To further increase visibility, OSI has also created a safety dashboard in Microsoft's Power BI program for the United States that includes 24 metrics to track through the entries of local EHS managers. This means everyone has a central point for all EHS programs and information. This kind of dashboard can help facilities complete audits and improve their performance by simply having a better understanding of metrics, how they are being measured and how they compare to other facilities.Importantly, OSI’s Corporate EHS Audit is being designed to overlap with the International Organization for Standardization (ISO). This helps facilities efficiently reach both OSI and ISO’s requirements while minimizing the number of audits facilities need to complete during the year. EHS activities are focused on being value added to ensure the rewards are worth the effort.

Ergonomic Improvements

OSI has also been focusing its efforts on ergonomic improvements, which are essential to workplace health and safety in both office and factory settings. OSI’s Fort Atkinson plant in Wisconsin, for example, recently piloted the Velocity EHS Industrial Ergonomic tool with the intention of rolling it out across all of North America. This system features artificial intelligence (AI) technology to conduct ergonomic assessments of workplace settings in addition to manual assessments to be completed by the ergonomics team. The tool allows for easy management of the entire ergonomics process. It also utilizes motion capture technology that conducts assessments on someone’s phone. The early success at the Fort Atkinson plant has caused others in North America to adopt the technology and associated practices in 2022.

OSI’s corporate headquarters in Aurora, Illinois, meanwhile, underwent a redesign aimed at improving both the comfort and safety of people working in the office setting. OSI installed adjustable motorized chairs and desks, which can accommodate people of all shapes and heights.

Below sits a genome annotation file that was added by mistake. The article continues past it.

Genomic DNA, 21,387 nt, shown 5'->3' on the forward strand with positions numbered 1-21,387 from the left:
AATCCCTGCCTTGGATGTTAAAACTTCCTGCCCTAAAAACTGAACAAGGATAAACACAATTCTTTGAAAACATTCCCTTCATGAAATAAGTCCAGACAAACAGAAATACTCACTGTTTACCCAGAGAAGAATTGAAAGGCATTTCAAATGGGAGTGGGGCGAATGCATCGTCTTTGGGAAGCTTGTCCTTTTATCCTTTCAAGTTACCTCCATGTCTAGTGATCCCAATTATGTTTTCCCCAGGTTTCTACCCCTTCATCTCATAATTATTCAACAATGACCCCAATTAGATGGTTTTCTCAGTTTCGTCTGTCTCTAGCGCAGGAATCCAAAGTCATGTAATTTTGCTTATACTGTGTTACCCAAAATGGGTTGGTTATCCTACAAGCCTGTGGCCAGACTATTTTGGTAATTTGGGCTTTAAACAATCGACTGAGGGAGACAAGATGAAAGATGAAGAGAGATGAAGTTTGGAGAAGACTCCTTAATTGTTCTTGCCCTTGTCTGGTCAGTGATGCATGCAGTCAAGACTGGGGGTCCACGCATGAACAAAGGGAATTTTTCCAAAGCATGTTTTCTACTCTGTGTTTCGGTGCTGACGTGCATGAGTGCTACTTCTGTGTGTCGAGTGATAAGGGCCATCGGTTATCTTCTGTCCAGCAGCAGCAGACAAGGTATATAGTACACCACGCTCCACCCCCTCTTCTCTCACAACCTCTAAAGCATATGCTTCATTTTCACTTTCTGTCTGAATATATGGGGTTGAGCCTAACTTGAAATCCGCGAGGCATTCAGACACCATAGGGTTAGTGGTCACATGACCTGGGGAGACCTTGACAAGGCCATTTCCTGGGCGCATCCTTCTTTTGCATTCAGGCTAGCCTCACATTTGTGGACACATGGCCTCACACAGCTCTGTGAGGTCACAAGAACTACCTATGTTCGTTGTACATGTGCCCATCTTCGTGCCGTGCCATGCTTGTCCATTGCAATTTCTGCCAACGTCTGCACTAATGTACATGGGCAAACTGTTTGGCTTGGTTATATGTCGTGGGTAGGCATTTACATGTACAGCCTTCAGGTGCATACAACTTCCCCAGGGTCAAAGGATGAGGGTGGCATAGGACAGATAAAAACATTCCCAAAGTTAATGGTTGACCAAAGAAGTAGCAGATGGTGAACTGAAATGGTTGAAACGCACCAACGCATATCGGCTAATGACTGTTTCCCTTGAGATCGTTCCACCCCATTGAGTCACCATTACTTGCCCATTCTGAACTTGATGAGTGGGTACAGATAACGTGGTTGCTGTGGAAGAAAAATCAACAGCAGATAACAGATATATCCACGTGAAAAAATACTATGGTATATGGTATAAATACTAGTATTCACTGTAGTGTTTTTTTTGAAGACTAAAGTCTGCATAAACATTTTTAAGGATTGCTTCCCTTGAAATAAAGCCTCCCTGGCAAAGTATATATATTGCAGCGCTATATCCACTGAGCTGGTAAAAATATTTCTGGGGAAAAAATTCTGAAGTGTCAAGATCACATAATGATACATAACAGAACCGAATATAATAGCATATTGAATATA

Studies show the benefits of these work environments. Standing, increasing motion and optimizing for comfort can reduce fatigue and muscle aches and even decrease risks for serious ailments like diabetes. With the new design, OSI has also incorporated an agile work environment that accommodates hybrid working, with people splitting their time working from home and in the office.

Pieces of a Bigger EHS Puzzle

In order to communicate the importance of all EHS best practices to the wider company, the Global EHS Council is aiming to establish a Health and Safety Week in October and an Environmental Week in May inspired by the success of OSI’s annual Food Safety Week. The idea is to celebrate these weeks annually at all management offices and manufacturing sites. Each week will be marked by activities, events and strategic communication around their respective themes.

Each of these initiatives and investments — whether planned and implemented — are pieces of OSI’s larger workplace safety and EHS puzzle. They reflect our aim to improve individual facility performances, get our safety initiatives at or above industry and international organization standards and align across the organization.

“Each initiative on its own may seem like a small step towards our EHS goals,” said Swanson. “But all of these things are globally scalable, and that’s why they were picked. This is only the start, and we’re building from here.”